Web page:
Elf Qrin's Lair


Writing to a file without a text editor
by \bin\bash


Inspired from the reference on the 'copy con file' in Alexey Kalmykov's tutorial about programming in extreme conditions, I started thinking about other ways of writing to a file without using a text editor. This is not a tutorial actually, as it is just a text containing some of the methods i thought of, together with their explanations. We shall start with the possible ways in a DOS prompt then in *NIX systems.

- DOS

1st way: copy con filename
Explanation: With this method we write to the 'filename' by telling the DOS command interpreter to copy the contents of the 'con' file to the 'filename'. But then what is 'con'? Well it must be a file right? Right! But it is not just any file. It is a special device file which is named 'con' as an abbreviation of the word 'console' which is the keyboard! So what we actually do is, copying the contents of the keyboard to the 'filename'. It is like saying : Hey mr. DOS, i want you to copy everything I type in the keyboard to the 'filename'. To terminate to process just press CTRL-Z. But then, what is a device file? Well remember those /dev/xxx files in a *NIX machine? Those are special files assinged to physical devices. The same goes for the 'con' file. Well, DOS and Windows machines have not only the con device file. There are others too. Some examples are : 'nul' and 'aux'; 'nul' stands for null ( it's equivalent is /dev/null in a *NIX box ), the famous 'black hole' ;), while 'aux' stands for auxiliary. In case you wonder how did i find out about the 'aux' and 'nul', the answer is by reading an old CP/M manual ;) and since DOS has some relations with CP/M i thought they may just exist in DOS too. If you start playing around with those 3 files you will notice some very interesting attributes. You cannot name a file or a directory as 'aux', 'con' or 'nul'. Also you cannot delete those files or rename them. I don't recommend you to try to copy con to aux or vice versa since you will notice some strange behaviour ;). One negative aspect of this method is that if you want to write to the same file after a while and you want the previous contents to be kept, you cannot the previous contents will be deleted.

2nd way: echo blah blah > filename
Explanation: Well, everybody knows what the 'echo paramaters' command does. It will print to your standard output which by the way is your screen the 'parameters'. OK, but what if we use the redirection symbol '>' ? This way we will redirect the paramaters to be printed not anymore to your screen but to the file after the redirection symbol. Try something like this : 'echo blah blah2 > file.txt'. Then open with edit or with notepad the file.txt. You will notice that it is not empty. It has a line containing 'blah blah2'. There is one problem : you cannot use ENTER ( or any of it's equals : alt-12 or CTRL-M ) to write multiple lines. Only one line at a time using the >> symbol. If you use single redirection the previous contents will be lost. On the other hand, if you use double redirection, the second line will be written after the last line in the file. Example: Suppose that file file1.txt does not exist. Enter the following commands at a DOS prompt :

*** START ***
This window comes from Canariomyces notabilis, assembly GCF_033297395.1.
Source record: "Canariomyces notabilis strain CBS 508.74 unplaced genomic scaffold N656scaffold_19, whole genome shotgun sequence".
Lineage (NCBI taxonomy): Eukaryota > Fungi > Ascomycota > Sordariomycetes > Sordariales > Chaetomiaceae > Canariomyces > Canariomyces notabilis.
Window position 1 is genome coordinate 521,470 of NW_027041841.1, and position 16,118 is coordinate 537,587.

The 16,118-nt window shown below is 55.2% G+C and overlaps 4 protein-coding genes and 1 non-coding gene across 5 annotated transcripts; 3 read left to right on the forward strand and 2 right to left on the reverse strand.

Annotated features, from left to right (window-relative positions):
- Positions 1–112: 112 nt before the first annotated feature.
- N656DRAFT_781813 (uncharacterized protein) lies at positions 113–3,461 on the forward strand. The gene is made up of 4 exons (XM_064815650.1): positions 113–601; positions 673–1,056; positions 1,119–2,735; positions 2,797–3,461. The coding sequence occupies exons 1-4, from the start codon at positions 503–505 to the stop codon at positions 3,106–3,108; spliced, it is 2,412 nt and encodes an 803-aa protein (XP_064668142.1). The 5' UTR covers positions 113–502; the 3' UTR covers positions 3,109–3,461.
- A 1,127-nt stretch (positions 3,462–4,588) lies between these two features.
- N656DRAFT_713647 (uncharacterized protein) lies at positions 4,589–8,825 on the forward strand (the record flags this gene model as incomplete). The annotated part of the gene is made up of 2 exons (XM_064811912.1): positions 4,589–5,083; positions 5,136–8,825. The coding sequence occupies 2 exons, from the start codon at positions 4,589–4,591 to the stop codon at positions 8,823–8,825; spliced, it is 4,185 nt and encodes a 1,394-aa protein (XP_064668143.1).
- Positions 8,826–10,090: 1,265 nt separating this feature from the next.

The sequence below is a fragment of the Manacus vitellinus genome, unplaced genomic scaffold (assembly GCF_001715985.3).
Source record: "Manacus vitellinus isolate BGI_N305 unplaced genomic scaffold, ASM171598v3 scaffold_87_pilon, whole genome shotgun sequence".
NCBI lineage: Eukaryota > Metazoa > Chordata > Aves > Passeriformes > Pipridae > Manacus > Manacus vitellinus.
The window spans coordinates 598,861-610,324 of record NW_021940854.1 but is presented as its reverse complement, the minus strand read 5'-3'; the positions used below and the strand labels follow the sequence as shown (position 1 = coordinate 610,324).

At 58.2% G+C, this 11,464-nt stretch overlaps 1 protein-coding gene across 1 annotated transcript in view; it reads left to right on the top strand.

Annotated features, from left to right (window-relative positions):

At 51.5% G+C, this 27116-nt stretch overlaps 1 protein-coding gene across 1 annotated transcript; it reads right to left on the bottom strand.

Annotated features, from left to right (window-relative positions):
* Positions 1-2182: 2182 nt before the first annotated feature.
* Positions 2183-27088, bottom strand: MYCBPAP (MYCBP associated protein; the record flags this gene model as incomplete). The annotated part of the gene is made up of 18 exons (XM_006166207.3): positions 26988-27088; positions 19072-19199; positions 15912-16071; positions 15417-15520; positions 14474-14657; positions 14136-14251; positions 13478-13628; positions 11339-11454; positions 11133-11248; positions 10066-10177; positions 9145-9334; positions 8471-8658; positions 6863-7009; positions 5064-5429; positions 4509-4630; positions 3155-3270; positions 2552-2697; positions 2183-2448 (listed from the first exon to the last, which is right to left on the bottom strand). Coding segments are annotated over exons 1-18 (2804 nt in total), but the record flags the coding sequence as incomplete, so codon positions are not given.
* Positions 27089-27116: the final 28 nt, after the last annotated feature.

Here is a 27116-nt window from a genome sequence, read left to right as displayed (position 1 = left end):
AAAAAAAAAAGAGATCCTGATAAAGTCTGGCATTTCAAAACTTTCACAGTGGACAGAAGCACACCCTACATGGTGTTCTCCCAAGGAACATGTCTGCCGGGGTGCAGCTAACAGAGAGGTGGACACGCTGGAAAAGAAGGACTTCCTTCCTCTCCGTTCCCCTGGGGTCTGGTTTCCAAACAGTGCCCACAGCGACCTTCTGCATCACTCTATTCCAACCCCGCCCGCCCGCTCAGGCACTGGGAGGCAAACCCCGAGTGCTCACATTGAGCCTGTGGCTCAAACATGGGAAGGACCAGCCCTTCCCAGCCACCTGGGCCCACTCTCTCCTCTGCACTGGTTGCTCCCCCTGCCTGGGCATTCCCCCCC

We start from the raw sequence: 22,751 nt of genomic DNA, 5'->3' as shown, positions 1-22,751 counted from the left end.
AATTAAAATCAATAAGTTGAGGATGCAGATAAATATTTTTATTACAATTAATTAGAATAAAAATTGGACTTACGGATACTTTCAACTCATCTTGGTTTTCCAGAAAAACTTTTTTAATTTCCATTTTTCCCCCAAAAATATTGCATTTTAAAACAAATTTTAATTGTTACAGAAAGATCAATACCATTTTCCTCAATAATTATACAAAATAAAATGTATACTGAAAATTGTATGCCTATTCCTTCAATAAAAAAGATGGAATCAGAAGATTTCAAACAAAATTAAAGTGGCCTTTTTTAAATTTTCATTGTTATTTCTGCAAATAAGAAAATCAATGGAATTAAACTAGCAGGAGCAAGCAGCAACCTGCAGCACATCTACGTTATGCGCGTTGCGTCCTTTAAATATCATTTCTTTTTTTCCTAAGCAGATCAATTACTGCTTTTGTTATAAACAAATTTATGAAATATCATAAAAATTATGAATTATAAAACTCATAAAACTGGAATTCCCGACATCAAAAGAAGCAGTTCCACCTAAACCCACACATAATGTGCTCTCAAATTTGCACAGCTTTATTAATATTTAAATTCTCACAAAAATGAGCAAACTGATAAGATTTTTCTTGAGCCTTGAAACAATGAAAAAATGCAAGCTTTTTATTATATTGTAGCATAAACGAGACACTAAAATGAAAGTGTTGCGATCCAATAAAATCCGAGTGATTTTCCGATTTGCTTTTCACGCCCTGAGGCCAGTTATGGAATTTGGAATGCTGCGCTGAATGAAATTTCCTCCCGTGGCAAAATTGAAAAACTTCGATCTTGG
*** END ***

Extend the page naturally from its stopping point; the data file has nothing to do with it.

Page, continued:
C:\>echo line 1 > file1.txt
C:\>echo line 2 > file1.txt
C:\>echo line 3 > file1.txt
Open now file1.txt with any text editor or just do 'type file1.txt'. You will see that the only line in the file is :
line 3
Now do this at a DOS prompt:
C:\>echo line 1 >  file1.txt
C:\>echo line 2 >> file1.txt
C:\>echo line 3 >> file1.txt
Do the same as above. The contents of file1.txt are :
line 1
line 2
line 3
Everything should be clear by now!

3d way: type con > filename
Explanation: I am sure you know what the 'type file' command does. It prints ( types ) to the screen the contents of the 'file' given as a parameter. What we do here is obvious. We tell the command interpreter to print the contents of the keyboard to the filename. Wonder what just 'type con' does? Do it! You will notice that every line you type is repeated after you press enter. Why? Because it prints in the screen the everything you type in the keyboard. So we redirect the repetiton to the 'filename'. Press CTRL-C to end the process. Well this 3d way is the best way since we can both write as many lines as we wish and on the other hand we can use the >> to later write at the end of the same file without deleteing the previous contents.

- *NIX

1st way: cp /dev/console filename
Explanation: Same as DOS 1st way.

2nd way: echo blah blah > filename
Explanation: Same as DOS 2nd way. There is something else here which help us a lot. If you use the 'echo' command with the -e switch you can write multiple lines like this : 'echo line 1\\n line 2\\n line 3\\n > filename'.
The -e parameter tells the 'echo' program to interpret escape characters, \\n being the newline character.

3d way: cat /dev/console > filename
Explanation: Same as DOS 3d way. Works only as root due to restricted permissions of the /dev/console special file!

4th way: cat > file
Explanation: If you just 'cat' or 'cat -' you will get the same result as 'type con' which means you will copy the standard input to the standard output. So we just redirect the standard input to a file with 'cat > file' .


Well, these are the ways I have found as of right now. It does not mean that there are not any other ways. If you find any other method just shoot it :).



Issued on Elf Qrin's Hacking Lab
Legal notices and disclaimer